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In terms of worst-case asymptotic runtime, which NP-complete problem has the fastest-known (exact) algorithm and what is the algorithm? Is there something known that is faster than $O(n^2*2^n)$?

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What algorithm has running time $O(n^2 \cdot 2^n)$? EDIT: I assume you mean the Held–Karp algorithm for Traveling Salesman. –  Guildenstern May 4 at 21:29
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You can take a look at the answers to the question Are there subexponential-time algorithms for NP-complete problems?. –  Pål GD May 4 at 22:05
    
"Faster than $O(\_)$" does not make sense. You mean $\Theta$? Or is the question, "Is there an algorithm with a better proven upper runtime bound than $O(\_)$?" –  Raphael May 5 at 6:53
    
The latter. It's valid point; there could be an algorithm A that's faster than B in practice but not with a tighter upper bound. I'm not sure why it doesn't make sense to say "faster than an upper bound" rather than "faster than a lower AND upper bound"... –  Wuschelbeutel Kartoffelhuhn May 5 at 13:19

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up vote 17 down vote accepted

Vertex Cover has an algorithm running in time $1.2738^k + nk$, and is thus faster than $2^n n^2$, even with $k=n$. You can check out Table of FPT races for a short list of FPT running times of different problems.

Also, the question Are there subexponential-time algorithms for NP-complete problems? addresses similar questions.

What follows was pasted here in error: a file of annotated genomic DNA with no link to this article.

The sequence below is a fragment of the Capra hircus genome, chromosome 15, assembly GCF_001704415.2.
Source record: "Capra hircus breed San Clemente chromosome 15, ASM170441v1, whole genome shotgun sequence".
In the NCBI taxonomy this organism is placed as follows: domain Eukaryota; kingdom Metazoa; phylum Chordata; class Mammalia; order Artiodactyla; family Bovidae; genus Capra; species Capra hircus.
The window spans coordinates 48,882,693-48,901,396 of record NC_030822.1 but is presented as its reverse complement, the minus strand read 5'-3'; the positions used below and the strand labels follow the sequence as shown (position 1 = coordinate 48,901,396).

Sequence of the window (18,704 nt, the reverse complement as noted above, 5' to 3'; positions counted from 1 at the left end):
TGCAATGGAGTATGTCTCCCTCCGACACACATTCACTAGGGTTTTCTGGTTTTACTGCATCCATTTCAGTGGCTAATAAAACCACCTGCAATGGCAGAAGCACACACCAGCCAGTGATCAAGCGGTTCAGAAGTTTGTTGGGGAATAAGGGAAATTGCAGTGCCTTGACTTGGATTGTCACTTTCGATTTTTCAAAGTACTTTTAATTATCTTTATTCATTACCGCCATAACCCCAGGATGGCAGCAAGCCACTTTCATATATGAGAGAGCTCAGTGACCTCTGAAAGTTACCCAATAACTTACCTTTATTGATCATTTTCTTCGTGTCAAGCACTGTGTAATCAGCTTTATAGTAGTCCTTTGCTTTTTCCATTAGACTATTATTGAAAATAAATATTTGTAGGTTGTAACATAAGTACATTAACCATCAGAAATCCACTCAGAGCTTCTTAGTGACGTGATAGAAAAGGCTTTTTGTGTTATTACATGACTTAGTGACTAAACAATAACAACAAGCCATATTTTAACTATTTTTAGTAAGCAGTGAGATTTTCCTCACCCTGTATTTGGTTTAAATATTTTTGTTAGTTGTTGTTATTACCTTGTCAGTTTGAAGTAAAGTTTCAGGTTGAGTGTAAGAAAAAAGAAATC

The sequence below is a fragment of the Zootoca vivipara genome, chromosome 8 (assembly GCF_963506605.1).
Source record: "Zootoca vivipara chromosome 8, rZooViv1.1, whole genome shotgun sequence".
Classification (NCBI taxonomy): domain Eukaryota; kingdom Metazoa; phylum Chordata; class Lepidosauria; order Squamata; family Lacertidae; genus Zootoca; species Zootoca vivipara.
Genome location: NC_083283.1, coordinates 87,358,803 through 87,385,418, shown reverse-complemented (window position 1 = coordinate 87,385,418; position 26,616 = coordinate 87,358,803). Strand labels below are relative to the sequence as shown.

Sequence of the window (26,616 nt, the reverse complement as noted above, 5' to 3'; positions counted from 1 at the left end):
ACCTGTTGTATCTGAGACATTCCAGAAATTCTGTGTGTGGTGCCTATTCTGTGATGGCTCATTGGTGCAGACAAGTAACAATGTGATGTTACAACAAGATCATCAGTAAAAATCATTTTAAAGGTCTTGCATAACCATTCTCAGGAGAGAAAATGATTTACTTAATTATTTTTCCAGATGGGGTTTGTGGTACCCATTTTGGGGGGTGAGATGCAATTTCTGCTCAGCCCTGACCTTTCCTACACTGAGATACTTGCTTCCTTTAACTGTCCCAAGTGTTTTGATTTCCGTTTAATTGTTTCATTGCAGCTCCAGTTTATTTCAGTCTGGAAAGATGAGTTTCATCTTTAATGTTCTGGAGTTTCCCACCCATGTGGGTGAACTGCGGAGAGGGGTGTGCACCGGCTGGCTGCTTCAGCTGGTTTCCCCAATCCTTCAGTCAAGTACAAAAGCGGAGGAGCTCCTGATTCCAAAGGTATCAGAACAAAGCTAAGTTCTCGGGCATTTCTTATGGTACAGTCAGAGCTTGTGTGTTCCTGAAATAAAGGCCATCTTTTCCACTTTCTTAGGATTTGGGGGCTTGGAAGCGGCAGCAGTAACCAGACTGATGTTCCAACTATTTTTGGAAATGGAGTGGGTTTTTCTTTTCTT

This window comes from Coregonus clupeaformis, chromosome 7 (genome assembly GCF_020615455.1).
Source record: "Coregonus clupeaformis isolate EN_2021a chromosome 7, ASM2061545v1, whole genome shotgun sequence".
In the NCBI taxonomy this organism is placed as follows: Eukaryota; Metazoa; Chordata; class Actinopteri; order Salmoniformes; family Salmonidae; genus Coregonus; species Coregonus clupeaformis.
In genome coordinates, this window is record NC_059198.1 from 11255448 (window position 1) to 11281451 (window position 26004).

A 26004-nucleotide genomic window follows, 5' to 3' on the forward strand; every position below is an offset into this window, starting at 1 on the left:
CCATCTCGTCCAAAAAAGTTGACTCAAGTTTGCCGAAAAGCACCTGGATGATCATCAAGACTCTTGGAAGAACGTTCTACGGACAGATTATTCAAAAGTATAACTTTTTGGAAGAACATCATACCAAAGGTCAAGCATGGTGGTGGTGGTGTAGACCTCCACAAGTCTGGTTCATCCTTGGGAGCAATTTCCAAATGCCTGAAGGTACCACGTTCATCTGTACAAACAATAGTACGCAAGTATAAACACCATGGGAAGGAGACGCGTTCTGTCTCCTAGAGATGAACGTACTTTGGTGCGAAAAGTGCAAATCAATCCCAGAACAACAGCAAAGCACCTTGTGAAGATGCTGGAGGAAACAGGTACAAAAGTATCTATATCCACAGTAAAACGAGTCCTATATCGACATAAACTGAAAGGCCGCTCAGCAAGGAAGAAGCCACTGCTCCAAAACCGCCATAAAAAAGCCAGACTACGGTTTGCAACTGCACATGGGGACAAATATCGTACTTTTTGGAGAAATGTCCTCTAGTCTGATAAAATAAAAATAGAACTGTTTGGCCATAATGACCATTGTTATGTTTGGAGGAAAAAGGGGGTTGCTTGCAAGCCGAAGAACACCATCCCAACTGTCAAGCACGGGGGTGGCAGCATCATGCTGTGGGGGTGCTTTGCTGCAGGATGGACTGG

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What is n? The number of vertices? And what is k? –  Wuschelbeutel Kartoffelhuhn May 4 at 23:10
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Yes, $n$ is the number of vertices, $k$ is the solution size, i.e., at most $n$, but "usually" a lot less, for some definition of "usually". –  Pål GD May 4 at 23:31
    
The questions asks for fastest known algorithms and the table you link to does have "faster" algorithms than the VC one (in particular subexponential ones), so it's probably not the best to cite. –  Raphael May 5 at 15:18
    
@Raphael, if you're thinking about VC-max degree 3, then I don't know its dependence on $n$, i.e., the polynomial dependence on the input. The exponential factor is better in the other problem, but they might be incomparable wrt the "total running time" for some definition of "total running time". A better question is, for every $\epsilon \in (0,1)$ does there exist an NP-hard problem solvable in $O^*( (2-\epsilon)^n)$ time where $O^*$ hides polynomial factors? –  Pål GD May 5 at 15:27
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See also this similar question and David Eppstein's answer Best-case Running-time to solve an NP-Complete problem on mathoverflow. –  Pål GD May 5 at 15:35

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